By John Irish
NEW YORK (Reuters) - France's foreign minister took a swipe at Russia on Tuesday saying that Moscow has talked a lot about striking Islamic State, but if it wanted to prove its real intentions in Syria then it should stop "media strikes" and carry out real ones.
"The international community has hit Daesh (Islamic State). France has hit Daesh, Bashar al-Assad very little, and the Russians not at all. So one has to look at who does what," Laurent Fabius told reporters in New York. Daesh is the Arabic acronym for Islamic State militant group.
Fabius said that if Russia "is against the terrorists, it's not abnormal to launch strikes against them."
At the United Nations General Assembly on Monday, Russian President Vladimir Putin said he wanted to fight Islamic militants but there was no alternative to cooperating with Syrian President Bashar al-Assad's army. The United States and other western countries do not want Assad in power.
Western nations have been questioning Putin's intentions in Syria, Russia's long-time ally, after Moscow sent tanks and warplanes there in the last month.
A U.S.-led coalition has been bombing Islamic State targets in Syria for about a year with a separate coalition with some of the same countries striking the militants in neighboring Iraq.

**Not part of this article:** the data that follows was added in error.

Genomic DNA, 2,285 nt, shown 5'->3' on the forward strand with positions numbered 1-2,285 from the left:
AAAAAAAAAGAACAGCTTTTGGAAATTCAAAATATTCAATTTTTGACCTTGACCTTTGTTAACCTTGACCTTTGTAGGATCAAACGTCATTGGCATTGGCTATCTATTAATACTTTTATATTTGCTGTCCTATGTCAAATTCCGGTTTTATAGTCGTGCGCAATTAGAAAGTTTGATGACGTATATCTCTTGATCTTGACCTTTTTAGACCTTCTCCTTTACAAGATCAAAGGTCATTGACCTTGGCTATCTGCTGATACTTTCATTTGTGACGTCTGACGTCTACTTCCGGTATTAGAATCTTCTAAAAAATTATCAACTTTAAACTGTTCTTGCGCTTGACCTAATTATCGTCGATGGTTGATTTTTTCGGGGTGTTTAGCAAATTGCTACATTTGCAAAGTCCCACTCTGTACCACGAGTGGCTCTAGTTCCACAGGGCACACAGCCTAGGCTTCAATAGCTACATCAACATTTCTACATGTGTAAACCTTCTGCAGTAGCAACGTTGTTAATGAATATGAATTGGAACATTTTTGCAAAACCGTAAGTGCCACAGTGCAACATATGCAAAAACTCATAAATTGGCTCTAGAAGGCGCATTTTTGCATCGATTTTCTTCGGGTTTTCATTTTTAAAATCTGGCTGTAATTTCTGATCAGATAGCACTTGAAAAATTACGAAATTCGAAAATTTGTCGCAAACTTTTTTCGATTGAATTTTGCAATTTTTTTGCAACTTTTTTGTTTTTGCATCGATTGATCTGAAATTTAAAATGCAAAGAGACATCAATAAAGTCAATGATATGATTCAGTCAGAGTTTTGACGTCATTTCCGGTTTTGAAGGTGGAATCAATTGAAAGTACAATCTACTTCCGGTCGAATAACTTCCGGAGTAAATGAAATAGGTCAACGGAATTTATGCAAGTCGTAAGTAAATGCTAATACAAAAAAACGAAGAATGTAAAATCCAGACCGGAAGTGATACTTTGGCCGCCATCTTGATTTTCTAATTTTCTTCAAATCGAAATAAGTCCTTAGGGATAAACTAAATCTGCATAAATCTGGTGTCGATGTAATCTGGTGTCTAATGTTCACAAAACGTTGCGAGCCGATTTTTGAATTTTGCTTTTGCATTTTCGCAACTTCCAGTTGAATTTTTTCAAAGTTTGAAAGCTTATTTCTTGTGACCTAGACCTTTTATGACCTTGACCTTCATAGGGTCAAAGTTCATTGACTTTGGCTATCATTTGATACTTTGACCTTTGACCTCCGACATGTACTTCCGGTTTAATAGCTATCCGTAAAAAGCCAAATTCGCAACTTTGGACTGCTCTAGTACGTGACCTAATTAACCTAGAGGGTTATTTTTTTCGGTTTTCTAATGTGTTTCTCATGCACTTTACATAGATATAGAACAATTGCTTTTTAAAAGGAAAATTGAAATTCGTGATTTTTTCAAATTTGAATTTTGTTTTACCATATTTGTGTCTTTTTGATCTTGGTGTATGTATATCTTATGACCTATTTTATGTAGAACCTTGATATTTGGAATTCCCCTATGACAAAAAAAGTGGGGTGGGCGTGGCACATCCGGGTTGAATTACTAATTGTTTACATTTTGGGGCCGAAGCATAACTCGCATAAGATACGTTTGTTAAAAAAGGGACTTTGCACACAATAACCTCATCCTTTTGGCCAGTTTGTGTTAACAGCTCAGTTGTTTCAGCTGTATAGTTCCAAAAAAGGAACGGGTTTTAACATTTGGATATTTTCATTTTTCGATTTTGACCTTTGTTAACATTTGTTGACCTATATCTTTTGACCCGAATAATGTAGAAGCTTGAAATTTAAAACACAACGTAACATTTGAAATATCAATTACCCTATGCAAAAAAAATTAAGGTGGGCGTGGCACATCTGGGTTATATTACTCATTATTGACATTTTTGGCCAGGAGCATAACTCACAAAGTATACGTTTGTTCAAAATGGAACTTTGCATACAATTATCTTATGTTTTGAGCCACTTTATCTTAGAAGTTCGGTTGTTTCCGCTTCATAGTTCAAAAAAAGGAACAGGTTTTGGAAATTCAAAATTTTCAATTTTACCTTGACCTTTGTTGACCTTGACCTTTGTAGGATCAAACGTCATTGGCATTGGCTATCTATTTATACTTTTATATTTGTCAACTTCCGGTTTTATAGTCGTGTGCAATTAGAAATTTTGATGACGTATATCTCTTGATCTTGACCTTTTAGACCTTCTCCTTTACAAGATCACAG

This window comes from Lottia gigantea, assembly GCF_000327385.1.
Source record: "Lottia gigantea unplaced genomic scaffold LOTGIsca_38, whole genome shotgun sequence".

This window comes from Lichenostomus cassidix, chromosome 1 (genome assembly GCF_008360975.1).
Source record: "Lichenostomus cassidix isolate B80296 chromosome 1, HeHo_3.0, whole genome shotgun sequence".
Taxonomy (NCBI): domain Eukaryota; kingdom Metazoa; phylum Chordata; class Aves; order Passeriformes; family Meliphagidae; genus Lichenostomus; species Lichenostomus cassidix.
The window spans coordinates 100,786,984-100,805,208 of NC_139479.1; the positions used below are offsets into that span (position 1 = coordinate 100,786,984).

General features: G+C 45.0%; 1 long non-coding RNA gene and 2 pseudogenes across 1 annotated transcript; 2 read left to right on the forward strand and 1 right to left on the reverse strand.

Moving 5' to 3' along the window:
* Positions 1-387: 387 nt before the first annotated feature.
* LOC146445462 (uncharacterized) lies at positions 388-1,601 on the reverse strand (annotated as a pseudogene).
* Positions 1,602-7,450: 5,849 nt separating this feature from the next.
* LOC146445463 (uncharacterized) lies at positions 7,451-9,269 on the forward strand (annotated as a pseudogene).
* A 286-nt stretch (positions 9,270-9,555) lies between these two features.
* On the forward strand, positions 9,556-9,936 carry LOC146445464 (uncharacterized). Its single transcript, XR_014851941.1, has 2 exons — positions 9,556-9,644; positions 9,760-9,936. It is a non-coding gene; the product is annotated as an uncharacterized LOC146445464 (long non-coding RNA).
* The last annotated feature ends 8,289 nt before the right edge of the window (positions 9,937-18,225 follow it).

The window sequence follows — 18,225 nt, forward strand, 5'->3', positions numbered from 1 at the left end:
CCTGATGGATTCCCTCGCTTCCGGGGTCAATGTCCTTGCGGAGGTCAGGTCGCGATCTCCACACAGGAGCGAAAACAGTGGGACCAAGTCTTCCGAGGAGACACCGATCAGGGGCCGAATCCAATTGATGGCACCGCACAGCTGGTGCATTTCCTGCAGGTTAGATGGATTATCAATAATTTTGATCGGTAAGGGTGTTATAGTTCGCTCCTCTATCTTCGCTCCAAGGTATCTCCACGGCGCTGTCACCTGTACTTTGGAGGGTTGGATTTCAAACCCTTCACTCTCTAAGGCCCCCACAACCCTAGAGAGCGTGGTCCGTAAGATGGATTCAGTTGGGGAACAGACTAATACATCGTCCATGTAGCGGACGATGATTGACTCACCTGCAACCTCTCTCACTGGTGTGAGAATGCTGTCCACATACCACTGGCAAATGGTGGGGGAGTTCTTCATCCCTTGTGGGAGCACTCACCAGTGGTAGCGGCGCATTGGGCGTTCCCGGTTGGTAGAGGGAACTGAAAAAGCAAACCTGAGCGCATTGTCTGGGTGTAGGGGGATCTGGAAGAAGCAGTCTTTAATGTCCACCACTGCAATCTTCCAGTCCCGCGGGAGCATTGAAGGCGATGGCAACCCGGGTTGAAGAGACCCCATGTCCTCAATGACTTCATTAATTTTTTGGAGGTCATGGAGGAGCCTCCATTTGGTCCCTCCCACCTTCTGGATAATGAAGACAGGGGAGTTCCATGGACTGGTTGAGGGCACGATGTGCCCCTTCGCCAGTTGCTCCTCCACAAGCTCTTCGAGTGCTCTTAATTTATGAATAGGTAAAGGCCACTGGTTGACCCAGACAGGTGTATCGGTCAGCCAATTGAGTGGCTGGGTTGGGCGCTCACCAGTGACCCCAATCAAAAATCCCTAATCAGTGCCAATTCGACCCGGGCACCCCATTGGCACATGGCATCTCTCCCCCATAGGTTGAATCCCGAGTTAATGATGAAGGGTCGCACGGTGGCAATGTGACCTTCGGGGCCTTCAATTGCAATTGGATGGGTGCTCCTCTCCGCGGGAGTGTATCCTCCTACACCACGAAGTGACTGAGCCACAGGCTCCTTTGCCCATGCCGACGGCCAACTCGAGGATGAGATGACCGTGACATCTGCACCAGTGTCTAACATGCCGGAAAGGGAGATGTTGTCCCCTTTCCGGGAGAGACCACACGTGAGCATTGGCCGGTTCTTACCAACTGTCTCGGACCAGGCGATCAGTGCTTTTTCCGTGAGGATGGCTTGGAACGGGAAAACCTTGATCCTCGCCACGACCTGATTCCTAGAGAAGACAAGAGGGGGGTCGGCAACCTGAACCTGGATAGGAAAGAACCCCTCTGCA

Western officials say the strikes have weakened the group in some areas, though it remains in control of significant territory.
"What's important in the fight against Islamic State is not the media strike, it's the real strike," Fabius said in response to questions about Putin's call for a wide-ranging coalition against Islamic State.
"(The Russians) talk a lot, but as far as I can tell they haven't committed any planes against Islamic State."
French warplanes struck their first targets in Syria on Sunday, destroying an Islamic State training camp. France was the first country to join the U.S.-led coalition in Iraq and has also provided limited logistical support to Syrian rebels it considers moderate, including Kurds.
Fabius made his remarks days before a summit in Paris on Friday between President Francois Hollande, German Chancellor Angela Merkel and Putin to discuss the Ukraine crisis.
French officials have said they would seek clarification from Russia on its Syria plans, which they fear are more focused on strengthening Assad than fighting the militants.
"But there has to the perspective of a (political) transition," Fabius said. "Bashar has been qualified by the U.N. as a criminal against humanity. How can you imagine Syrians coming back if we tell them that their future passes through Assad?"
(Reporting by John Irish; Editing by Grant McCool)